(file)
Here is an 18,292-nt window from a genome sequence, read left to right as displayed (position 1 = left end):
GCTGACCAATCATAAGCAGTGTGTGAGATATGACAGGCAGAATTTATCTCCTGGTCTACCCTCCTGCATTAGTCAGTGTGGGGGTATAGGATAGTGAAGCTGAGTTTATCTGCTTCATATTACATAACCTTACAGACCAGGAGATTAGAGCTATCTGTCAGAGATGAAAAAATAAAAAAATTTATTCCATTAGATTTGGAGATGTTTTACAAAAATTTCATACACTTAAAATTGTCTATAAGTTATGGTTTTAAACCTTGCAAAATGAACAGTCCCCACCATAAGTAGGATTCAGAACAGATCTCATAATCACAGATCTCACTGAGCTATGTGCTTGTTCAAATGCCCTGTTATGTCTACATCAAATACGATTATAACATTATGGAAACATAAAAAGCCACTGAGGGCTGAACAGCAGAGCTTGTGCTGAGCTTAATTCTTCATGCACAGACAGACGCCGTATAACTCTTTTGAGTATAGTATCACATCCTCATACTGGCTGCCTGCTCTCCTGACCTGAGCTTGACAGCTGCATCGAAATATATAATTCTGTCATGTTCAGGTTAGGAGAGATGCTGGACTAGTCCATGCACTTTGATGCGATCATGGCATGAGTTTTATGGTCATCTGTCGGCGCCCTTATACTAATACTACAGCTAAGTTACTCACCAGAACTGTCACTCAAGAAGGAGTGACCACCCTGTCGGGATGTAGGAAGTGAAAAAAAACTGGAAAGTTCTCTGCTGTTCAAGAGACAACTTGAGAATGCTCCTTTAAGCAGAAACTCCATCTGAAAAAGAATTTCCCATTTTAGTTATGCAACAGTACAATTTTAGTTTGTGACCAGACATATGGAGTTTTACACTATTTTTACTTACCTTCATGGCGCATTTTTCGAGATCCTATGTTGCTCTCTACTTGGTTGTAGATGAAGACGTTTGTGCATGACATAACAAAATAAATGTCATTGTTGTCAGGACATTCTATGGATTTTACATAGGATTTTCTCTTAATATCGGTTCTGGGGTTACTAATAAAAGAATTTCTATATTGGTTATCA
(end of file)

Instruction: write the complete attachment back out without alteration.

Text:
Here is an 18,292-nt window from a genome sequence, read left to right as displayed (position 1 = left end):
GCTGACCAATCATAAGCAGTGTGTGAGATATGACAGGCAGAATTTATCTCCTGGTCTACCCTCCTGCATTAGTCAGTGTGGGGGTATAGGATAGTGAAGCTGAGTTTATCTGCTTCATATTACATAACCTTACAGACCAGGAGATTAGAGCTATCTGTCAGAGATGAAAAAATAAAAAAATTTATTCCATTAGATTTGGAGATGTTTTACAAAAATTTCATACACTTAAAATTGTCTATAAGTTATGGTTTTAAACCTTGCAAAATGAACAGTCCCCACCATAAGTAGGATTCAGAACAGATCTCATAATCACAGATCTCACTGAGCTATGTGCTTGTTCAAATGCCCTGTTATGTCTACATCAAATACGATTATAACATTATGGAAACATAAAAAGCCACTGAGGGCTGAACAGCAGAGCTTGTGCTGAGCTTAATTCTTCATGCACAGACAGACGCCGTATAACTCTTTTGAGTATAGTATCACATCCTCATACTGGCTGCCTGCTCTCCTGACCTGAGCTTGACAGCTGCATCGAAATATATAATTCTGTCATGTTCAGGTTAGGAGAGATGCTGGACTAGTCCATGCACTTTGATGCGATCATGGCATGAGTTTTATGGTCATCTGTCGGCGCCCTTATACTAATACTACAGCTAAGTTACTCACCAGAACTGTCACTCAAGAAGGAGTGACCACCCTGTCGGGATGTAGGAAGTGAAAAAAAACTGGAAAGTTCTCTGCTGTTCAAGAGACAACTTGAGAATGCTCCTTTAAGCAGAAACTCCATCTGAAAAAGAATTTCCCATTTTAGTTATGCAACAGTACAATTTTAGTTTGTGACCAGACATATGGAGTTTTACACTATTTTTACTTACCTTCATGGCGCATTTTTCGAGATCCTATGTTGCTCTCTACTTGGTTGTAGATGAAGACGTTTGTGCATGACATAACAAAATAAATGTCATTGTTGTCAGGACATTCTATGGATTTTACATAGGATTTTCTCTTAATATCGGTTCTGGGGTTACTAATAAAAGAATTTCTATATTGGTTATCA